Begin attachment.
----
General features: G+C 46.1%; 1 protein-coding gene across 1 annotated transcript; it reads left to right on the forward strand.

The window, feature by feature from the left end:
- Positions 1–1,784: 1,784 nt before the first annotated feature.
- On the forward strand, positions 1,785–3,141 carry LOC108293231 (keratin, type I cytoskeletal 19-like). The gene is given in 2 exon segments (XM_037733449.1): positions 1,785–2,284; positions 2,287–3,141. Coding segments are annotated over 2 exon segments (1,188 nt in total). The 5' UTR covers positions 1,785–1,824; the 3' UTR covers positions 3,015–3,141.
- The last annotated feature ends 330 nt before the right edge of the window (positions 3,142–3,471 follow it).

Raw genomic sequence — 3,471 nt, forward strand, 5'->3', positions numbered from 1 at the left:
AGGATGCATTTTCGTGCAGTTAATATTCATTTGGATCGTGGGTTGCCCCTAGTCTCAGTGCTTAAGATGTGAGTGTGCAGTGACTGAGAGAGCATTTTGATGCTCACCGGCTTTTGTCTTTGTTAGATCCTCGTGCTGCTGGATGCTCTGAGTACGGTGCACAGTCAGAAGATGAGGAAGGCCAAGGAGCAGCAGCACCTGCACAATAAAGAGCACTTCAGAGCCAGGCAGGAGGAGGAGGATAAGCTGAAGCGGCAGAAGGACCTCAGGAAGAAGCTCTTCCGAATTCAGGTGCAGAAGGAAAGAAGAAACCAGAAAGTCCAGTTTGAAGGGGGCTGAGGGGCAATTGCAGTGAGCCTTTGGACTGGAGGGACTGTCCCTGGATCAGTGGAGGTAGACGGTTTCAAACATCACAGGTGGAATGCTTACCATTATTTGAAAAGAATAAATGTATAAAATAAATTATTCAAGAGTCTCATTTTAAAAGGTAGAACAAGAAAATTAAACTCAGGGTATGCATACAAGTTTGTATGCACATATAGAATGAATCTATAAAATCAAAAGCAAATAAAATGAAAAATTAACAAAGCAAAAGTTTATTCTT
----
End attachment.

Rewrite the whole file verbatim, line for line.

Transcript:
General features: G+C 46.1%; 1 protein-coding gene across 1 annotated transcript; it reads left to right on the forward strand.

The window, feature by feature from the left end:
- Positions 1–1,784: 1,784 nt before the first annotated feature.
- On the forward strand, positions 1,785–3,141 carry LOC108293231 (keratin, type I cytoskeletal 19-like). The gene is given in 2 exon segments (XM_037733449.1): positions 1,785–2,284; positions 2,287–3,141. Coding segments are annotated over 2 exon segments (1,188 nt in total). The 5' UTR covers positions 1,785–1,824; the 3' UTR covers positions 3,015–3,141.
- The last annotated feature ends 330 nt before the right edge of the window (positions 3,142–3,471 follow it).

Raw genomic sequence — 3,471 nt, forward strand, 5'->3', positions numbered from 1 at the left:
AGGATGCATTTTCGTGCAGTTAATATTCATTTGGATCGTGGGTTGCCCCTAGTCTCAGTGCTTAAGATGTGAGTGTGCAGTGACTGAGAGAGCATTTTGATGCTCACCGGCTTTTGTCTTTGTTAGATCCTCGTGCTGCTGGATGCTCTGAGTACGGTGCACAGTCAGAAGATGAGGAAGGCCAAGGAGCAGCAGCACCTGCACAATAAAGAGCACTTCAGAGCCAGGCAGGAGGAGGAGGATAAGCTGAAGCGGCAGAAGGACCTCAGGAAGAAGCTCTTCCGAATTCAGGTGCAGAAGGAAAGAAGAAACCAGAAAGTCCAGTTTGAAGGGGGCTGAGGGGCAATTGCAGTGAGCCTTTGGACTGGAGGGACTGTCCCTGGATCAGTGGAGGTAGACGGTTTCAAACATCACAGGTGGAATGCTTACCATTATTTGAAAAGAATAAATGTATAAAATAAATTATTCAAGAGTCTCATTTTAAAAGGTAGAACAAGAAAATTAAACTCAGGGTATGCATACAAGTTTGTATGCACATATAGAATGAATCTATAAAATCAAAAGCAAATAAAATGAAAAATTAACAAAGCAAAAGTTTATTCTT